My time in Jerusalem was undoubtedly the highlight of my trip – walking through the Old City mixing with Ethiopian monks, Hasidic Jews and Palestinian shoppers all in such a small space. The city itself is a microcosm of the cultural make-up of the rest of urban Israel, however I wasn’t to find that out for a few days since my next destinations were distinctly lacking in people especially when compared to navigating the crammed streets and souks of the region’s historical capital.
To get the bus to Masada (and anywhere in Israel) a knowledge of the Hebrew alphabet is essential otherwise you will have no idea of the bus’s direction even if you know the number. All the bus stations (and some supermarkets) in Israel also have a high level of security with baggage scanners which while at first can seem ominous or a hassle actually make the country remarkably safe to travel through and these constant checks eventually become a routine part of daily life.
Masada, the rock plateau and fortification, besieged for months by the Romans, a siege that resulted in the mass “suicide” of the roughly 900 people trapped on the plateau to avoid a life of slavery. Since Jewish law forbids suicide, the killers where chosen by lots so that only one individual had to kill himself. This harrowing story combined with the amazing geography of the fortress make it one of the most visited sites in this country.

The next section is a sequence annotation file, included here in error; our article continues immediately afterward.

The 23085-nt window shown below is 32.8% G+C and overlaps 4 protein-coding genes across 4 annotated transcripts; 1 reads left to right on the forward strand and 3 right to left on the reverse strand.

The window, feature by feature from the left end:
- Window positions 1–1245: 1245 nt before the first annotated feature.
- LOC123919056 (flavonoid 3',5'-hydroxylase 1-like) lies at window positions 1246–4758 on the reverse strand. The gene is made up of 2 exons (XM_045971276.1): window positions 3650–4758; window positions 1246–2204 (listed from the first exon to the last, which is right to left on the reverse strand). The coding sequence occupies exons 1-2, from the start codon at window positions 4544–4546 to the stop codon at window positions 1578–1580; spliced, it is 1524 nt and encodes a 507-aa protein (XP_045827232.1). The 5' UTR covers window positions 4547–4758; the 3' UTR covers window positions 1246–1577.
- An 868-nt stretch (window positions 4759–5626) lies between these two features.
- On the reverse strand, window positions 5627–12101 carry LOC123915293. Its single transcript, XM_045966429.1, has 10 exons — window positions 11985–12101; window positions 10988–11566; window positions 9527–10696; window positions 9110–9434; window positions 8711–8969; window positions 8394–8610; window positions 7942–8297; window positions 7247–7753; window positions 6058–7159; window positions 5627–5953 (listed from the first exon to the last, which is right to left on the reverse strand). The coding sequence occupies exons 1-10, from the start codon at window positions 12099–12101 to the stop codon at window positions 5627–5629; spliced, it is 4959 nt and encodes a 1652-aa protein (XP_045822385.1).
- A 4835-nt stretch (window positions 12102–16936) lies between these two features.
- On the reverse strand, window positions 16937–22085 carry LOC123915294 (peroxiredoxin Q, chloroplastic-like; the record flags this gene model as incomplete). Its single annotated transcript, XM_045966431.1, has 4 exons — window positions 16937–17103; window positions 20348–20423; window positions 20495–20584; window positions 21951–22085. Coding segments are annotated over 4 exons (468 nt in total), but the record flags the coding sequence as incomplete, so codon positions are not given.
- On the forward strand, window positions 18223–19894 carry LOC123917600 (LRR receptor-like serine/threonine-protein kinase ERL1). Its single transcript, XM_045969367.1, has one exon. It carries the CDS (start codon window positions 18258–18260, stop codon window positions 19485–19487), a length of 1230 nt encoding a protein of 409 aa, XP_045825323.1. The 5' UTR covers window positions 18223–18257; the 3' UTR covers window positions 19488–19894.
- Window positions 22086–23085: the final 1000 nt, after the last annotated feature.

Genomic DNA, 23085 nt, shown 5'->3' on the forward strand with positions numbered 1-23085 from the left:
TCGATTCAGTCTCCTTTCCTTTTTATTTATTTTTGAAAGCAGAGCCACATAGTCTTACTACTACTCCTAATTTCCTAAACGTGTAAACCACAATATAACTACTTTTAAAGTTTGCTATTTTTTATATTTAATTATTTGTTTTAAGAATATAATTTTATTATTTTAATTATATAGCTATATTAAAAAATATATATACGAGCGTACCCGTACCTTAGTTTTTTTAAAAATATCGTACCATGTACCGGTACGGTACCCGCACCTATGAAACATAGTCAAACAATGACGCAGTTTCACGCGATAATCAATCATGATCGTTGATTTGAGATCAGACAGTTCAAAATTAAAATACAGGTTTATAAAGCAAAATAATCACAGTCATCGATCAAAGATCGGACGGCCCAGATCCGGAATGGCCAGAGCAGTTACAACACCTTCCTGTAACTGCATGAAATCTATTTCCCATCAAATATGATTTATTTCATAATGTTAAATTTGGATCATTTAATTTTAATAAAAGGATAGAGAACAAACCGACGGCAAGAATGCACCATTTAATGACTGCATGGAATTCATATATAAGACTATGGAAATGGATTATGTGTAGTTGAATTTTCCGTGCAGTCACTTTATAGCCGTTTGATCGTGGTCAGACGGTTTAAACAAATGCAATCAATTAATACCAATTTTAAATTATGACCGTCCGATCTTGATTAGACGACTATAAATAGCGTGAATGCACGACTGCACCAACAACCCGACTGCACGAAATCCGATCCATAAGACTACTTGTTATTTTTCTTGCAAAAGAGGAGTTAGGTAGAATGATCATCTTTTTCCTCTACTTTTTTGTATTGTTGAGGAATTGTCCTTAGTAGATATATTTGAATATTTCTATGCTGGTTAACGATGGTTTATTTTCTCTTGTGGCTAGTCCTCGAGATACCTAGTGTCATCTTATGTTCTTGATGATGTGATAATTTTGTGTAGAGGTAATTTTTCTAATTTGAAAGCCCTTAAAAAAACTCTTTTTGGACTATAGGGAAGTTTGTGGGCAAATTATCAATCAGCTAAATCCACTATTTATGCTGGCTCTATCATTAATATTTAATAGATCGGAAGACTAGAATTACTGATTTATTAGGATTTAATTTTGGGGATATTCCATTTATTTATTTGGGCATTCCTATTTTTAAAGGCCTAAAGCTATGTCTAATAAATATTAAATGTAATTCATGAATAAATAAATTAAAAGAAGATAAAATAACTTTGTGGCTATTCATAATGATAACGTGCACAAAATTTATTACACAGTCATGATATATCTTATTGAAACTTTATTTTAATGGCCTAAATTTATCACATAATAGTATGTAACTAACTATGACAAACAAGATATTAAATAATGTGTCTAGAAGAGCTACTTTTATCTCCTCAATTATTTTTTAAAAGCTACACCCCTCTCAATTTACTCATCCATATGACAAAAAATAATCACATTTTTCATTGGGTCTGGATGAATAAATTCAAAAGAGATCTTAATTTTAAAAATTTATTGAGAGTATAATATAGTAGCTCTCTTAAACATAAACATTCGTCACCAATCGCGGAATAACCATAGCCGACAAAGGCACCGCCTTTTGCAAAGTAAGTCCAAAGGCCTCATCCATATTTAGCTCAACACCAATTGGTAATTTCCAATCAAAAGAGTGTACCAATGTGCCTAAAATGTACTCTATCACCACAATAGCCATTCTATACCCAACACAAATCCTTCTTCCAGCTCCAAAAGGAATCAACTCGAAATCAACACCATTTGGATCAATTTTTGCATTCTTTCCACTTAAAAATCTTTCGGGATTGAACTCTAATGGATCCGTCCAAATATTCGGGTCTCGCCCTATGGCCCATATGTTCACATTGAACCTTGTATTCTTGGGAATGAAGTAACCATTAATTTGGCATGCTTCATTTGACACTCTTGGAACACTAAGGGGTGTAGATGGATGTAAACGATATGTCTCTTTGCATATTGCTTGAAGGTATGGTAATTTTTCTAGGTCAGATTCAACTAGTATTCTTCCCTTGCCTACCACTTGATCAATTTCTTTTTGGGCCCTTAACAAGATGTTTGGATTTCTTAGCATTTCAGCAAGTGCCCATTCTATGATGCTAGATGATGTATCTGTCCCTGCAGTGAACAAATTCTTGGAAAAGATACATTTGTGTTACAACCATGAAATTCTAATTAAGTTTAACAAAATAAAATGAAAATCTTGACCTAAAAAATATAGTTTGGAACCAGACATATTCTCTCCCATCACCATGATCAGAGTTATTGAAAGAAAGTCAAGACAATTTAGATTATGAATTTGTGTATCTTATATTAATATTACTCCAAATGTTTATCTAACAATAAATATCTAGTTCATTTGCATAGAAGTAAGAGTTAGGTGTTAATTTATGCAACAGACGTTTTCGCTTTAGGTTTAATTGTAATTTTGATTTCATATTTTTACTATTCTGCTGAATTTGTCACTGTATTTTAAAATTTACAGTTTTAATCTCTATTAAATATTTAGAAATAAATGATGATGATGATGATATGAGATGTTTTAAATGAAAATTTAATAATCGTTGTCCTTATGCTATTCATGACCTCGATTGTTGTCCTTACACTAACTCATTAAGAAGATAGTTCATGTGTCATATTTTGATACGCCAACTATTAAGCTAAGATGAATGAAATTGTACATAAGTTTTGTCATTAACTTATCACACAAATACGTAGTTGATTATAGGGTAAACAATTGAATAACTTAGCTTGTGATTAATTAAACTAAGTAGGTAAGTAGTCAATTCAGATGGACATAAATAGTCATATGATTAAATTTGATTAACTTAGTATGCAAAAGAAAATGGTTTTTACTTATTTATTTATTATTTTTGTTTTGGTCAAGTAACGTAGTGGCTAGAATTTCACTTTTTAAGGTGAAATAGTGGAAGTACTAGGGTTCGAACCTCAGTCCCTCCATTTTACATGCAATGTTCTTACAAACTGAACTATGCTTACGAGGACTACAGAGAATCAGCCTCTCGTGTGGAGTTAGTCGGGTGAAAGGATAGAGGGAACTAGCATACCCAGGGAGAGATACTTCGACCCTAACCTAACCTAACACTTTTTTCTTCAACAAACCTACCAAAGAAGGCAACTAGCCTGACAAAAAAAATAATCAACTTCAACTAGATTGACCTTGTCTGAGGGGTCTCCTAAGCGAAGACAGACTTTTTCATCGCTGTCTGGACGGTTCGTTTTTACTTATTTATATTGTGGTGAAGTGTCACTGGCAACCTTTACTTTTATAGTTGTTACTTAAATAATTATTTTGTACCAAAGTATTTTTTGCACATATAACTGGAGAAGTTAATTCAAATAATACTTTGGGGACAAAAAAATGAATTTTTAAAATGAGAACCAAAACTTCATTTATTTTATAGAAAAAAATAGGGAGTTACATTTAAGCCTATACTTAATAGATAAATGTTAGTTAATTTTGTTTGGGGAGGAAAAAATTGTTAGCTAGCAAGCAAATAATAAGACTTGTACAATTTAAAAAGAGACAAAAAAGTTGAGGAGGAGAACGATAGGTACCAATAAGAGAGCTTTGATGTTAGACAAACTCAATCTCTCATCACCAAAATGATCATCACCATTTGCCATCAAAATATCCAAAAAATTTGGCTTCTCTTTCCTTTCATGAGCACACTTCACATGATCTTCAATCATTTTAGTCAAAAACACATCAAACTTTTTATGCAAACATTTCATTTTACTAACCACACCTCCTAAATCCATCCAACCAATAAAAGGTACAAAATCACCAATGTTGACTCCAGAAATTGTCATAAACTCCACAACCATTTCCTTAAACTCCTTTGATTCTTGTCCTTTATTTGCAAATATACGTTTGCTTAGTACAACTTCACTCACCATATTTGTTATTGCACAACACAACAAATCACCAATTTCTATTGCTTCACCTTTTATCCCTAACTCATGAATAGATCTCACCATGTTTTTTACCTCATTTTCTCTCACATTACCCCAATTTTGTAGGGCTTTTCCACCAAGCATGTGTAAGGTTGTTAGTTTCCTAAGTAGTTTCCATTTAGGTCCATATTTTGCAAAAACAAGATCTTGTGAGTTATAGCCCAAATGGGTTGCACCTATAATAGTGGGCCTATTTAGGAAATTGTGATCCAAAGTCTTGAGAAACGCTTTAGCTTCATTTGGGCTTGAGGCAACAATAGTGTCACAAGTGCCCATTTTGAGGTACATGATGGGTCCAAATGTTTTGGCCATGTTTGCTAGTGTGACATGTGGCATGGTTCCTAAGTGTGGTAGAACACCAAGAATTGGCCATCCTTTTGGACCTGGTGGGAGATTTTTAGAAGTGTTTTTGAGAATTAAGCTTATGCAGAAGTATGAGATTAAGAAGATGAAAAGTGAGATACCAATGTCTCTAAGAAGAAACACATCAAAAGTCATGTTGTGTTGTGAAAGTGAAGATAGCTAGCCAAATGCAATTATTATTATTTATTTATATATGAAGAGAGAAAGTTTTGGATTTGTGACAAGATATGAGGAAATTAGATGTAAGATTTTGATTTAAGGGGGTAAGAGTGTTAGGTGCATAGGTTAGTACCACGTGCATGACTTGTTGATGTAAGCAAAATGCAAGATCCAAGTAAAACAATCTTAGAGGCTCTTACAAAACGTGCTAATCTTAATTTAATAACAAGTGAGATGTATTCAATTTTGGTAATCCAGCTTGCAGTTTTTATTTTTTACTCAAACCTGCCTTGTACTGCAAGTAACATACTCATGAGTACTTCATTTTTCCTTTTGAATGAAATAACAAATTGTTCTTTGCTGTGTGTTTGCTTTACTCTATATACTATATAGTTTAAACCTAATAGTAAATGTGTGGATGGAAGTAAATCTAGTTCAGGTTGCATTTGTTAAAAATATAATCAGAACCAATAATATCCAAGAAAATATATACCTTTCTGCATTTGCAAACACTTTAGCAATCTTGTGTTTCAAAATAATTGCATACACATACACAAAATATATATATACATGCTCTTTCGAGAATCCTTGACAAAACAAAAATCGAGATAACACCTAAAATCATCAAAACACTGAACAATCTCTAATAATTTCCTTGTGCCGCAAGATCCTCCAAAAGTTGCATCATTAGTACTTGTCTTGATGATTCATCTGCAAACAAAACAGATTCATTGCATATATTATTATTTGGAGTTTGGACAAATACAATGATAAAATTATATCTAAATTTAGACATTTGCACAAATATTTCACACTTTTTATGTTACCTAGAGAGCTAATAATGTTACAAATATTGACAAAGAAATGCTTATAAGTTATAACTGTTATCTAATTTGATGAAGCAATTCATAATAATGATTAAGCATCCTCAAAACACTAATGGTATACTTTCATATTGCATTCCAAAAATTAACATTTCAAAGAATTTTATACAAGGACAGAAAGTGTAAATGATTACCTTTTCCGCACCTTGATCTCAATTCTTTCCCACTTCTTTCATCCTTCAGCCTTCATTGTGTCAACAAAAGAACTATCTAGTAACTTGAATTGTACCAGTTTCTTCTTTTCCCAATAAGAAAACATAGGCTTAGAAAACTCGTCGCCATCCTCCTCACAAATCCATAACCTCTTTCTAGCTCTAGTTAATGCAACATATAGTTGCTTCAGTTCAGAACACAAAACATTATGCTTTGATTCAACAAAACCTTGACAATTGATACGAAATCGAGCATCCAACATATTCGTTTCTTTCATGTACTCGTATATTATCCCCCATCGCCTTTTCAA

I wanted to hike up to the top of Masada to see sunrise (and also therefore avoid the insane morning/midday/afternoon heat) and since I can’t drive I had to stay at the very overpriced hostel at its base. Dinner there cost more than my budget would allow me to spend and since Masada is in the middle of nowhere I unfortunately woke up at the ridiculous time of 4am to start my climb on a very empty stomach. The walk up the snake trail began in the dark alongside a surprising number of fellow slightly unhinged individuals. After around half an hour of climbing, it began to get steeper and as I drained my first water bottle and started deliriously fantasising about breakfast foods, calling the ascent to the plateau enjoyable would be as far from the truth as possible. There was after all a reason the Romans spent a ridiculous amount of time and manpower building a ramp up the other site of the plateau.